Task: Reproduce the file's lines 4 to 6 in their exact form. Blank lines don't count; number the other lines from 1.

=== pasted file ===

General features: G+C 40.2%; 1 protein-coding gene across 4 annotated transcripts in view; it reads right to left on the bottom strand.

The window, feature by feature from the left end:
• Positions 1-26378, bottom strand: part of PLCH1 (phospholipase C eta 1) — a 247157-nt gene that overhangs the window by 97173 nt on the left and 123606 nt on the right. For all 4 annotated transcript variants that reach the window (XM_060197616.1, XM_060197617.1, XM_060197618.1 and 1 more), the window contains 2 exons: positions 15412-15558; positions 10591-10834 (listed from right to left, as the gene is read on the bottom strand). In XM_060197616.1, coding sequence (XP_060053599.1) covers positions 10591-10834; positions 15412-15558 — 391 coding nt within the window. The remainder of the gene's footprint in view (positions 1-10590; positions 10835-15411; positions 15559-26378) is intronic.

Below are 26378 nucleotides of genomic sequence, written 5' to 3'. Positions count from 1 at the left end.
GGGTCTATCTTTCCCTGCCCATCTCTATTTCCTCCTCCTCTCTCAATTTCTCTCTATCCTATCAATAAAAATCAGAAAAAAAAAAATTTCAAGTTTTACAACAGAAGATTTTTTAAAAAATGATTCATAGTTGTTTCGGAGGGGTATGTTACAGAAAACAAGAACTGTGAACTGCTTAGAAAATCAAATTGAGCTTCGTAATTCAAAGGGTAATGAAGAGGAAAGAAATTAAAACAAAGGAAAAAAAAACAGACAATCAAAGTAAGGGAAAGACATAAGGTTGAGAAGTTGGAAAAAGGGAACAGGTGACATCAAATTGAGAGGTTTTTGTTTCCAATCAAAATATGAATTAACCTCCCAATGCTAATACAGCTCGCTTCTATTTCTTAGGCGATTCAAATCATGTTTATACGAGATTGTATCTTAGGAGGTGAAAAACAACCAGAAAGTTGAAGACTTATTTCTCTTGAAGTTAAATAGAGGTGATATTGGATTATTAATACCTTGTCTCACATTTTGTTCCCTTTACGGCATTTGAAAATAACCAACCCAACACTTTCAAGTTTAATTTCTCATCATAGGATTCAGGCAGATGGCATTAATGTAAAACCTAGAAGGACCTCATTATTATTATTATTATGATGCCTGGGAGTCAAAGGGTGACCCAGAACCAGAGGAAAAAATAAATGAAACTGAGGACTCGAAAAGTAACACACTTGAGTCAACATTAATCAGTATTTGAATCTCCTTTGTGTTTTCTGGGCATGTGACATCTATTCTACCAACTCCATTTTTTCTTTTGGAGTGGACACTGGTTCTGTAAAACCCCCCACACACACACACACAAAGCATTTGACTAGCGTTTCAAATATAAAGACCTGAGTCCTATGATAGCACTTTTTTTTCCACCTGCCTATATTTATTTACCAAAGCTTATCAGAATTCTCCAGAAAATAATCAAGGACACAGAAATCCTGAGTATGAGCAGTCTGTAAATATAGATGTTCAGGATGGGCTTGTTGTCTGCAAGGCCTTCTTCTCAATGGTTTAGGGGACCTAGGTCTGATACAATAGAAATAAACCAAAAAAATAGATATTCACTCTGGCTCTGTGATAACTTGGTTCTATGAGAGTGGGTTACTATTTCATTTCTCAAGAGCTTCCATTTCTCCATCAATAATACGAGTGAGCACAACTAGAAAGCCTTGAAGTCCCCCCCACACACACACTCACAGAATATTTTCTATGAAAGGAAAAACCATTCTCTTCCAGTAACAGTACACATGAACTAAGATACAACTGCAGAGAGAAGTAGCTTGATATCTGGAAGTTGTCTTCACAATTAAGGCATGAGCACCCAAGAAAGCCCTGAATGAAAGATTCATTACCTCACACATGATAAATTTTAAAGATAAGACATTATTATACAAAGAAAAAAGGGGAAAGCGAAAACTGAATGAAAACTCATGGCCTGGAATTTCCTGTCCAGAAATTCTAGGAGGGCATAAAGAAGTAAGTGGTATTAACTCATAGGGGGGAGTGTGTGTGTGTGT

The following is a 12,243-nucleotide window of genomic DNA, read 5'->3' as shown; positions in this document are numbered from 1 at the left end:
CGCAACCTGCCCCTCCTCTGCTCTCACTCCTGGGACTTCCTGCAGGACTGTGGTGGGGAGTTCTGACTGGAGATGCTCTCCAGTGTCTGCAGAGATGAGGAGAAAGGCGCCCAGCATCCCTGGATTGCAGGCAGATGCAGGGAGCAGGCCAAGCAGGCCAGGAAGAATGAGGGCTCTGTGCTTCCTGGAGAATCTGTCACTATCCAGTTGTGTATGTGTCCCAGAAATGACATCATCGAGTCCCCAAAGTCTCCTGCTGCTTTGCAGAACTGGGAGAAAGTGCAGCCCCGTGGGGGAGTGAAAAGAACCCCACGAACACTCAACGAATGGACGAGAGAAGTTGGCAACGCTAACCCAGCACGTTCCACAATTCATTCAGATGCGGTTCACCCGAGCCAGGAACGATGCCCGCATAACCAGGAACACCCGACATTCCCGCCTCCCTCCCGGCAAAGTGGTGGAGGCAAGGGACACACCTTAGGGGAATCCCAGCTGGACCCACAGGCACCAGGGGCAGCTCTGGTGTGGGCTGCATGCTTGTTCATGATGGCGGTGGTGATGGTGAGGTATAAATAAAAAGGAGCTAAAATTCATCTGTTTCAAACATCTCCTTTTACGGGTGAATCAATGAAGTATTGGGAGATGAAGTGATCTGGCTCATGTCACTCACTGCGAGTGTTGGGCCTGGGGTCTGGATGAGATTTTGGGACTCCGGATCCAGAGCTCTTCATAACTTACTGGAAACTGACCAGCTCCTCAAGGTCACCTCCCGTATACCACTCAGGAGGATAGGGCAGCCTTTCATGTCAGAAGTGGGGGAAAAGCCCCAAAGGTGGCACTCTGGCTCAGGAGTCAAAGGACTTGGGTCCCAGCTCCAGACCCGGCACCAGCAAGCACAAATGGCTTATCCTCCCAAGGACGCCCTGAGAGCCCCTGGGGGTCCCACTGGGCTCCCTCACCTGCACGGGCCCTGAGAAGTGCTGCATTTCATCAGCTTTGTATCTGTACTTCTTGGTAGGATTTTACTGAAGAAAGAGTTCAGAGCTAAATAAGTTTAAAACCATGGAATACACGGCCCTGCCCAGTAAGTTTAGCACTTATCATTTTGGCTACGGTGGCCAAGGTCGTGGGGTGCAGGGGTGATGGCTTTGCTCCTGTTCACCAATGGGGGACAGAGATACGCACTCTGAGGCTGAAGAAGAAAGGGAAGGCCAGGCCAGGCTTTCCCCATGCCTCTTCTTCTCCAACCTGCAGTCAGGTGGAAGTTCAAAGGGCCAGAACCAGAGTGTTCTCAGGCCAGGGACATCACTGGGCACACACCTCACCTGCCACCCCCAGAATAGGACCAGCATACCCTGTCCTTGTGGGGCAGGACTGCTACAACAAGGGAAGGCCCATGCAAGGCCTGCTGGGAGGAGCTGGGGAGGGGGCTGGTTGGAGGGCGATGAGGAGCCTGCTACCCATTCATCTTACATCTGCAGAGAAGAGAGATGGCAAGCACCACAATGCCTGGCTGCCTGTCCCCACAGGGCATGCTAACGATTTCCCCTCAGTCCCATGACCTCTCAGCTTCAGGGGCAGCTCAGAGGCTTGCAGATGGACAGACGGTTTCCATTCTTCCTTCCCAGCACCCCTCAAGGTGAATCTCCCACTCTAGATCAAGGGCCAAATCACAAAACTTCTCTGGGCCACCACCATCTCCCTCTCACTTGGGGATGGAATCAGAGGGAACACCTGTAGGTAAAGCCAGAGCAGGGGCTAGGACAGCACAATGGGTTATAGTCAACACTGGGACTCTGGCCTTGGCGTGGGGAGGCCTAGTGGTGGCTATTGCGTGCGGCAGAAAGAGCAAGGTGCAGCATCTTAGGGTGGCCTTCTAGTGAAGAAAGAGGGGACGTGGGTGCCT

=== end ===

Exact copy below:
Below are 26378 nucleotides of genomic sequence, written 5' to 3'. Positions count from 1 at the left end.
GGGTCTATCTTTCCCTGCCCATCTCTATTTCCTCCTCCTCTCTCAATTTCTCTCTATCCTATCAATAAAAATCAGAAAAAAAAAAATTTCAAGTTTTACAACAGAAGATTTTTTAAAAAATGATTCATAGTTGTTTCGGAGGGGTATGTTACAGAAAACAAGAACTGTGAACTGCTTAGAAAATCAAATTGAGCTTCGTAATTCAAAGGGTAATGAAGAGGAAAGAAATTAAAACAAAGGAAAAAAAAACAGACAATCAAAGTAAGGGAAAGACATAAGGTTGAGAAGTTGGAAAAAGGGAACAGGTGACATCAAATTGAGAGGTTTTTGTTTCCAATCAAAATATGAATTAACCTCCCAATGCTAATACAGCTCGCTTCTATTTCTTAGGCGATTCAAATCATGTTTATACGAGATTGTATCTTAGGAGGTGAAAAACAACCAGAAAGTTGAAGACTTATTTCTCTTGAAGTTAAATAGAGGTGATATTGGATTATTAATACCTTGTCTCACATTTTGTTCCCTTTACGGCATTTGAAAATAACCAACCCAACACTTTCAAGTTTAATTTCTCATCATAGGATTCAGGCAGATGGCATTAATGTAAAACCTAGAAGGACCTCATTATTATTATTATTATGATGCCTGGGAGTCAAAGGGTGACCCAGAACCAGAGGAAAAAATAAATGAAACTGAGGACTCGAAAAGTAACACACTTGAGTCAACATTAATCAGTATTTGAATCTCCTTTGTGTTTTCTGGGCATGTGACATCTATTCTACCAACTCCATTTTTTCTTTTGGAGTGGACACTGGTTCTGTAAAACCCCCCACACACACACACACAAAGCATTTGACTAGCGTTTCAAATATAAAGACCTGAGTCCTATGATAGCACTTTTTTTTCCACCTGCCTATATTTATTTACCAAAGCTTATCAGAATTCTCCAGAAAATAATCAAGGACACAGAAATCCTGAGTATGAGCAGTCTGTAAATATAGATGTTCAGGATGGGCTTGTTGTCTGCAAGGCCTTCTTCTCAATGGTTTAGGGGACCTAGGTCTGATACAATAGAAATAAACCAAAAAAATAGATATTCACTCTGGCTCTGTGATAACTTGGTTCTATGAGAGTGGGTTACTATTTCATTTCTCAAGAGCTTCCATTTCTCCATCAATAATACGAGTGAGCACAACTAGAAAGCCTTGAAGTCCCCCCCACACACACACTCACAGAATATTTTCTATGAAAGGAAAAACCATTCTCTTCCAGTAACAGTACACATGAACTAAGATACAACTGCAGAGAGAAGTAGCTTGATATCTGGAAGTTGTCTTCACAATTAAGGCATGAGCACCCAAGAAAGCCCTGAATGAAAGATTCATTACCTCACACATGATAAATTTTAAAGATAAGACATTATTATACAAAGAAAAAAGGGGAAAGCGAAAACTGAATGAAAACTCATGGCCTGGAATTTCCTGTCCAGAAATTCTAGGAGGGCATAAAGAAGTAAGTGGTATTAACTCATAGGGGGGAGTGTGTGTGTGTGT

The following is a 12,243-nucleotide window of genomic DNA, read 5'->3' as shown; positions in this document are numbered from 1 at the left end: